Tuesday, February 11, 2014

A Simple Cup of Coffee

“I’d like a cup of coffee,” I said.

"Uh…" the Chinese kid hesitated. He may have been in his late teens or early twenties. He was probably a student in Jiang Han University which was only two blocks away. He had that puzzled expression on his face that I've begun to recognize in Chinese people when they know a bit of English but are trying to think of what they want to say and are uncertain how to say it. It is a mixture of fear and embarrassment punctuated with nervous laughter. He finally manages to pull the right combination of words from the dusty recesses of his mind to utter the question I've come to both expect and dread. “What kind of coffee do you want?”

And with those seven words the satanic games began.

I didn't drink a lot of coffee before coming to China. I drank it on rare occasions, once or twice a month at most. I frequented Starbucks of course but like most of Starbucks’ patrons in the States I was chugging down Frappuccinos. My first year in China I used Starbucks as an alternative environment to study in when I didn't want to be in the house all day. In this first year there was a gradual shift. Real coffee was less expensive than the coffee flavored milkshakes. It was also something warm to drink during the cold winter months. At the same time I reasoned that it was probably healthier.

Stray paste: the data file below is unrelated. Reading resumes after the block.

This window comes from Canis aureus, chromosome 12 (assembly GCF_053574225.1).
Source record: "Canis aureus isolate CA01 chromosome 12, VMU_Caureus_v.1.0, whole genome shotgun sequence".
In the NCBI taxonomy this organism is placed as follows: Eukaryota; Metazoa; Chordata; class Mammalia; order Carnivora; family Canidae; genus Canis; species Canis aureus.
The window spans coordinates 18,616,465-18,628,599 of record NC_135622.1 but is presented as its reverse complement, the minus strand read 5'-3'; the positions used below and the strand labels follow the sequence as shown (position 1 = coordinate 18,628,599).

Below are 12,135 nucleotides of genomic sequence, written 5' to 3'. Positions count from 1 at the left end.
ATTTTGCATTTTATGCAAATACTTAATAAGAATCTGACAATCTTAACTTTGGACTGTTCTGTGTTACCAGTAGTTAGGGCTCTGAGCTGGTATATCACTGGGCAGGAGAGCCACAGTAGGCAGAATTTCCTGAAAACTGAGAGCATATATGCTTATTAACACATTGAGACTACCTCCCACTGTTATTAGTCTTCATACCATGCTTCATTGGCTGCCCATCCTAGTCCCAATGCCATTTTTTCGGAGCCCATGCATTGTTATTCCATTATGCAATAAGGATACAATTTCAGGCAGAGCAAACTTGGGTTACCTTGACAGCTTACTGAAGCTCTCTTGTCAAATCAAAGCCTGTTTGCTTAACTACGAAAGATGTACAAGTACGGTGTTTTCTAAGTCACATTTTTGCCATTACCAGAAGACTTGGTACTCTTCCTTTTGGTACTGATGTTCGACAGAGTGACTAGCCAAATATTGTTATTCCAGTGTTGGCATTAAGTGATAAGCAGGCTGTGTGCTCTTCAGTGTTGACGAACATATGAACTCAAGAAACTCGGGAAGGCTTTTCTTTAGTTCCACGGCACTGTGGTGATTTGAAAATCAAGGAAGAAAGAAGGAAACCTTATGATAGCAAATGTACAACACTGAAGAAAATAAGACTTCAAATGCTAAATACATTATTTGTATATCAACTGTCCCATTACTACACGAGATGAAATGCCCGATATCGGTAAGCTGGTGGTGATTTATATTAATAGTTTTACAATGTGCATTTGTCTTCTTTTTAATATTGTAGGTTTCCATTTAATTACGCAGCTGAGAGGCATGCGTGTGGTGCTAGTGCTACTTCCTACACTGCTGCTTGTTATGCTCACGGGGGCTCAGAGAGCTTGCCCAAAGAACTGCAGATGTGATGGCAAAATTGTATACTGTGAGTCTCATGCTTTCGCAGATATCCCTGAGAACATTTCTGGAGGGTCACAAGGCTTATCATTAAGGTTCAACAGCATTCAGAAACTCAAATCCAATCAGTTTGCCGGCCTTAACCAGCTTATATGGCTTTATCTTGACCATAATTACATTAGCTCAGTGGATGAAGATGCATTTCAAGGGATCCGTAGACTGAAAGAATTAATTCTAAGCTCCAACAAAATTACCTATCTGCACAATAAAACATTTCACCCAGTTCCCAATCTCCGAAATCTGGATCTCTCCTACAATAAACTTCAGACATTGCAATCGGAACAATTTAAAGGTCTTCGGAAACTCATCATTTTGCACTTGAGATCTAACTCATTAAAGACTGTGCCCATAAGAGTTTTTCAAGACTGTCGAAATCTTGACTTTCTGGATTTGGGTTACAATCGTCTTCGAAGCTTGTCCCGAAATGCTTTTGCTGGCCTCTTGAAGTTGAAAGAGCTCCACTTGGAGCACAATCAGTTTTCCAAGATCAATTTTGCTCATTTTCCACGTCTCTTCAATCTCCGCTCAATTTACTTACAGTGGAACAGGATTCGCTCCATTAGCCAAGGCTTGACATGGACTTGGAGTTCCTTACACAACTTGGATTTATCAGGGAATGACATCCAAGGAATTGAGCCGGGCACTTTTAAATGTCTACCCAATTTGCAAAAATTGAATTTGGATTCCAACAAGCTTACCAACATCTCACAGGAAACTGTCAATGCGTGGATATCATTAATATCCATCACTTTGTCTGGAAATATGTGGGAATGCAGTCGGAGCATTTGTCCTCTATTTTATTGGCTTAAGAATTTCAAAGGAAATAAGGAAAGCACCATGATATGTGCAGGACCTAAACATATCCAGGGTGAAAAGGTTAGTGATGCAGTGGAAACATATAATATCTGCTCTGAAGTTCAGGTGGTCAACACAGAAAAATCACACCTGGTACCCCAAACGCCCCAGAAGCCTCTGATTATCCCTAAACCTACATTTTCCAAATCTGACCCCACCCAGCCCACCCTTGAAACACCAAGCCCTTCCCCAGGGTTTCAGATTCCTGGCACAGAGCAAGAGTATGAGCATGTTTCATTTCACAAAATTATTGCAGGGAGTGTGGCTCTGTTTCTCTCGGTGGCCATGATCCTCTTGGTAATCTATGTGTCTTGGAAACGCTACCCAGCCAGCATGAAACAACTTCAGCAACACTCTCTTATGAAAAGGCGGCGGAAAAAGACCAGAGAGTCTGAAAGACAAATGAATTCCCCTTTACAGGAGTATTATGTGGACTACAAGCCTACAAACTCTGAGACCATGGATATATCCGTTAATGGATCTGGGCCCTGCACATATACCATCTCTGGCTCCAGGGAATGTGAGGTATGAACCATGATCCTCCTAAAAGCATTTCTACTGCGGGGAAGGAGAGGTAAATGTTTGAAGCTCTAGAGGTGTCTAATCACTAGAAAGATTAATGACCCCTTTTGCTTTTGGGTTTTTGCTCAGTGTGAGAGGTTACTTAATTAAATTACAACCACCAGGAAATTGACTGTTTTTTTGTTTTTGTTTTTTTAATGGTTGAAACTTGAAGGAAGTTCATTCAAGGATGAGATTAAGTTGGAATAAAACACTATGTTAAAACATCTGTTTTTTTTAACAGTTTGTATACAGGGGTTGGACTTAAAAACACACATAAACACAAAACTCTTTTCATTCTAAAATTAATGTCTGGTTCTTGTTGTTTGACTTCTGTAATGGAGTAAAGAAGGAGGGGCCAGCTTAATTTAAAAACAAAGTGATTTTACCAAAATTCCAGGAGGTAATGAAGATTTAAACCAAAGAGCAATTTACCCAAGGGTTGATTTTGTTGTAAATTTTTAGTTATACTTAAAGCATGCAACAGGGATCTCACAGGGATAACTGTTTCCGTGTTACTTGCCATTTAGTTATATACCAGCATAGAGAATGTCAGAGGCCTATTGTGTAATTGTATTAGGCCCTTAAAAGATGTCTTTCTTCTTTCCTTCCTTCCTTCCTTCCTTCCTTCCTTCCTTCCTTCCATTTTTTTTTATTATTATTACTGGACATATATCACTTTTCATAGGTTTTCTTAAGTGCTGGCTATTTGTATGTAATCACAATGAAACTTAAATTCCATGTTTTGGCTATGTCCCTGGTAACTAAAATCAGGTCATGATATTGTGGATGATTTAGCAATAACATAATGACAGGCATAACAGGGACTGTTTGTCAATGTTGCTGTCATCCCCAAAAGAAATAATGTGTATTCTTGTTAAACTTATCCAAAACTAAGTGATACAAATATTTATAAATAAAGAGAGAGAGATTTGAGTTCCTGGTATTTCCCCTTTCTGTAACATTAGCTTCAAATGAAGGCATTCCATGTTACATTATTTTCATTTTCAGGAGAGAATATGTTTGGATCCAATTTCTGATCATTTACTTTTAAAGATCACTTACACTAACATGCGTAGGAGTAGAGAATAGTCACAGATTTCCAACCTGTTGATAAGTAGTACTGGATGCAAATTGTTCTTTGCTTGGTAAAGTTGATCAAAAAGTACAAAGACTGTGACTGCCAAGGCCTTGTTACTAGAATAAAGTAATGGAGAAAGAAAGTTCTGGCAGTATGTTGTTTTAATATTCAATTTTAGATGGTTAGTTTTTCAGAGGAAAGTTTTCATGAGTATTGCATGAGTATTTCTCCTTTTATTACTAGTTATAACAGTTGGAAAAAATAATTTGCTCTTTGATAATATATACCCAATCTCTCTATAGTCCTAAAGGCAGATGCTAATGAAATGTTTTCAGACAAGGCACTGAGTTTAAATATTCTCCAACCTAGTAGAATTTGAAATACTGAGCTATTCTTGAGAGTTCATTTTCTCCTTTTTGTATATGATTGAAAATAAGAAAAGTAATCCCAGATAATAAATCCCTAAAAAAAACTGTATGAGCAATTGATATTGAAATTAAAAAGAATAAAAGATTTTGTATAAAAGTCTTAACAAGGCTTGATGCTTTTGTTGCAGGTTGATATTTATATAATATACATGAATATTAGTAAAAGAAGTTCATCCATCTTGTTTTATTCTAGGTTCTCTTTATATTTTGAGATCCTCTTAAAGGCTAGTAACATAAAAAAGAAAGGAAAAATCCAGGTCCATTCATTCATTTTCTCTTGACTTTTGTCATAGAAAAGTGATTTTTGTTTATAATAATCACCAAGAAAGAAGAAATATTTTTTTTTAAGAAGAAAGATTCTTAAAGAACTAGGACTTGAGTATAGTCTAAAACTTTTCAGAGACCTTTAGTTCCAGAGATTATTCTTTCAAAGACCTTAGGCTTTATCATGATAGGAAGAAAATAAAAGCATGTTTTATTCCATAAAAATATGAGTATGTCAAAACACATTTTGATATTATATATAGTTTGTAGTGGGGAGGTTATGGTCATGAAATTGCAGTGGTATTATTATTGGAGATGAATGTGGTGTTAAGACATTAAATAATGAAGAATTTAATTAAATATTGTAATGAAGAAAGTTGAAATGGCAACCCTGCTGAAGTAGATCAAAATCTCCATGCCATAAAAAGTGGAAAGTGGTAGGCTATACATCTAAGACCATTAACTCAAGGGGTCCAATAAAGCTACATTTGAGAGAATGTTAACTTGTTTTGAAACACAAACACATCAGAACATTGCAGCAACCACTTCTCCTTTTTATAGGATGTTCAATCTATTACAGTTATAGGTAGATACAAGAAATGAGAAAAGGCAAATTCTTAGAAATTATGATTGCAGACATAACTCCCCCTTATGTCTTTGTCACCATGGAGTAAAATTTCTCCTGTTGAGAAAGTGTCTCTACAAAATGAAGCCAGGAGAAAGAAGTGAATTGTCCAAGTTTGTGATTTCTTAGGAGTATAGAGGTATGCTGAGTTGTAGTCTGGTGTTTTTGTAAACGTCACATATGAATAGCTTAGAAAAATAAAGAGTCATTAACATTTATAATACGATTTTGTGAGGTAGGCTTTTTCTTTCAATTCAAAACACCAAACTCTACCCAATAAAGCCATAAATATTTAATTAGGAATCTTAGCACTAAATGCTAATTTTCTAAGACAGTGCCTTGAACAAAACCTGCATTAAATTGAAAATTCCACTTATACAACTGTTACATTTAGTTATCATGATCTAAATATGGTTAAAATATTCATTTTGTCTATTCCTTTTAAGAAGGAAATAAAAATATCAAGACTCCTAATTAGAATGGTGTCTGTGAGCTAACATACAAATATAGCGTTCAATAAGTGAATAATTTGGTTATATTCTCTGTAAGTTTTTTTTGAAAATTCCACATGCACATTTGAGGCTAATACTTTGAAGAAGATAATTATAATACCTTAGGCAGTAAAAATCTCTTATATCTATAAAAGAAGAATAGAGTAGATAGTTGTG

Over the second and third year I frequented Mr. Mai’s Coffee House in Zhuan Kou. This was partly because the atmosphere was more comfortable. Fewer people bothered me during the daytime hours in Mr. Mai's. The ones who did want to talk to me I didn't mind as much. The coffee at Mai's was also cheaper. A tall cup of coffee in Starbucks was 32 rmb and most of the time Starbucks in China will not refill your coffee. Mr. Mai’s only had two sizes; regular and large. The regular for 15 rmb is about the same size as a tall in Starbucks. This alone would be enough but Mr. Mai’s offers one refill. I've also gradually come to believe that Mr. Mai’s coffee tastes better than Starbucks.

Unfortunately both of these companies have spoiled me. Starbucks knows that foreigners in China will gravitate to their stores and will more or less come with certain expectations. They seem to have trained their baristas accordingly. In every Starbucks I've walked into in every city I've been to in China they will only ask one of two questions. Either they will ask, “Do you want brewed coffee?” or they will assume that I do and ask “What size?” and all will be right with the world. Anticipating this, when I go to Starbucks I usually will say “Brewed coffee” when I order and they understand immediately. At Mr. Mai’s it is the same. David, who owns Mr. Mai’s, has taught his employees to make similar assumptions. If you ask for coffee at Mr. Mai’s, you get coffee without any other questions.

The problem with all this is that Wuhan is a large city. There are only two Mr. Mai’s here. While Starbucks is busy putting a store on every corner of every street in all parts of the world, they haven’t gotten that far yet. Sometimes you have to go to other places. Sometimes you want to go to other places.